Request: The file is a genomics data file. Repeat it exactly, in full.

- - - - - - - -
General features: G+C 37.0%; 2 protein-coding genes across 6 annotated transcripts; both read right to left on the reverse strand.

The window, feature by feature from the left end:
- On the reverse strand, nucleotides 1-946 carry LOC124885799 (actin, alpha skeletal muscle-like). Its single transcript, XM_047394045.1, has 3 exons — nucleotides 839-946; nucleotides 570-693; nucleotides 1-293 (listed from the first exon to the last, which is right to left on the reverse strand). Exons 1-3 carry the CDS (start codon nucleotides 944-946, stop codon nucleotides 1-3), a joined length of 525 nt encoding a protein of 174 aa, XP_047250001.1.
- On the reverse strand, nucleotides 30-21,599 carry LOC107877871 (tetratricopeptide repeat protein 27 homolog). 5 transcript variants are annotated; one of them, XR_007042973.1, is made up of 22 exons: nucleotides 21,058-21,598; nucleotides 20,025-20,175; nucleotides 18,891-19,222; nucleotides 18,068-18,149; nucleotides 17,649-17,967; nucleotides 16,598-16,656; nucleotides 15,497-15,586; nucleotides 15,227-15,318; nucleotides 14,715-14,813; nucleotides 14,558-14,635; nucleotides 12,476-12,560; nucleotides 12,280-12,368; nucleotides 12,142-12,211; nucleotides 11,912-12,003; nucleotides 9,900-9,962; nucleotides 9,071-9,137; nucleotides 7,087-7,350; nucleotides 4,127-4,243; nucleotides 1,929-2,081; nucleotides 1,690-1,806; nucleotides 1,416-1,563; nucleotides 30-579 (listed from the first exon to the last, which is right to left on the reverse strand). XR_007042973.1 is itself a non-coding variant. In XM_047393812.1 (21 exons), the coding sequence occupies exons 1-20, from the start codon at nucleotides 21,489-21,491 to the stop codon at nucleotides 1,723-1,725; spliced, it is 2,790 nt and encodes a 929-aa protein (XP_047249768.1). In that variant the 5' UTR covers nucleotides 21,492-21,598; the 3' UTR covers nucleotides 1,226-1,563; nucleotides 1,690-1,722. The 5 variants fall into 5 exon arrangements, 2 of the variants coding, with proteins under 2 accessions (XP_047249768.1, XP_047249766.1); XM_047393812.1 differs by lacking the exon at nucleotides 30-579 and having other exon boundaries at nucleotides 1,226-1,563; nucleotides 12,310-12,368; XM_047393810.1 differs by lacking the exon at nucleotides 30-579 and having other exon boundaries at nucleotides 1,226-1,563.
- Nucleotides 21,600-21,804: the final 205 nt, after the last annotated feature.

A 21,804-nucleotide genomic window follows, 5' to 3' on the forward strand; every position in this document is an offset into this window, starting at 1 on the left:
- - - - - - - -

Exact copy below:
General features: G+C 37.0%; 2 protein-coding genes across 6 annotated transcripts; both read right to left on the reverse strand.

The window, feature by feature from the left end:
- On the reverse strand, nucleotides 1-946 carry LOC124885799 (actin, alpha skeletal muscle-like). Its single transcript, XM_047394045.1, has 3 exons — nucleotides 839-946; nucleotides 570-693; nucleotides 1-293 (listed from the first exon to the last, which is right to left on the reverse strand). Exons 1-3 carry the CDS (start codon nucleotides 944-946, stop codon nucleotides 1-3), a joined length of 525 nt encoding a protein of 174 aa, XP_047250001.1.
- On the reverse strand, nucleotides 30-21,599 carry LOC107877871 (tetratricopeptide repeat protein 27 homolog). 5 transcript variants are annotated; one of them, XR_007042973.1, is made up of 22 exons: nucleotides 21,058-21,598; nucleotides 20,025-20,175; nucleotides 18,891-19,222; nucleotides 18,068-18,149; nucleotides 17,649-17,967; nucleotides 16,598-16,656; nucleotides 15,497-15,586; nucleotides 15,227-15,318; nucleotides 14,715-14,813; nucleotides 14,558-14,635; nucleotides 12,476-12,560; nucleotides 12,280-12,368; nucleotides 12,142-12,211; nucleotides 11,912-12,003; nucleotides 9,900-9,962; nucleotides 9,071-9,137; nucleotides 7,087-7,350; nucleotides 4,127-4,243; nucleotides 1,929-2,081; nucleotides 1,690-1,806; nucleotides 1,416-1,563; nucleotides 30-579 (listed from the first exon to the last, which is right to left on the reverse strand). XR_007042973.1 is itself a non-coding variant. In XM_047393812.1 (21 exons), the coding sequence occupies exons 1-20, from the start codon at nucleotides 21,489-21,491 to the stop codon at nucleotides 1,723-1,725; spliced, it is 2,790 nt and encodes a 929-aa protein (XP_047249768.1). In that variant the 5' UTR covers nucleotides 21,492-21,598; the 3' UTR covers nucleotides 1,226-1,563; nucleotides 1,690-1,722. The 5 variants fall into 5 exon arrangements, 2 of the variants coding, with proteins under 2 accessions (XP_047249768.1, XP_047249766.1); XM_047393812.1 differs by lacking the exon at nucleotides 30-579 and having other exon boundaries at nucleotides 1,226-1,563; nucleotides 12,310-12,368; XM_047393810.1 differs by lacking the exon at nucleotides 30-579 and having other exon boundaries at nucleotides 1,226-1,563.
- Nucleotides 21,600-21,804: the final 205 nt, after the last annotated feature.

A 21,804-nucleotide genomic window follows, 5' to 3' on the forward strand; every position in this document is an offset into this window, starting at 1 on the left: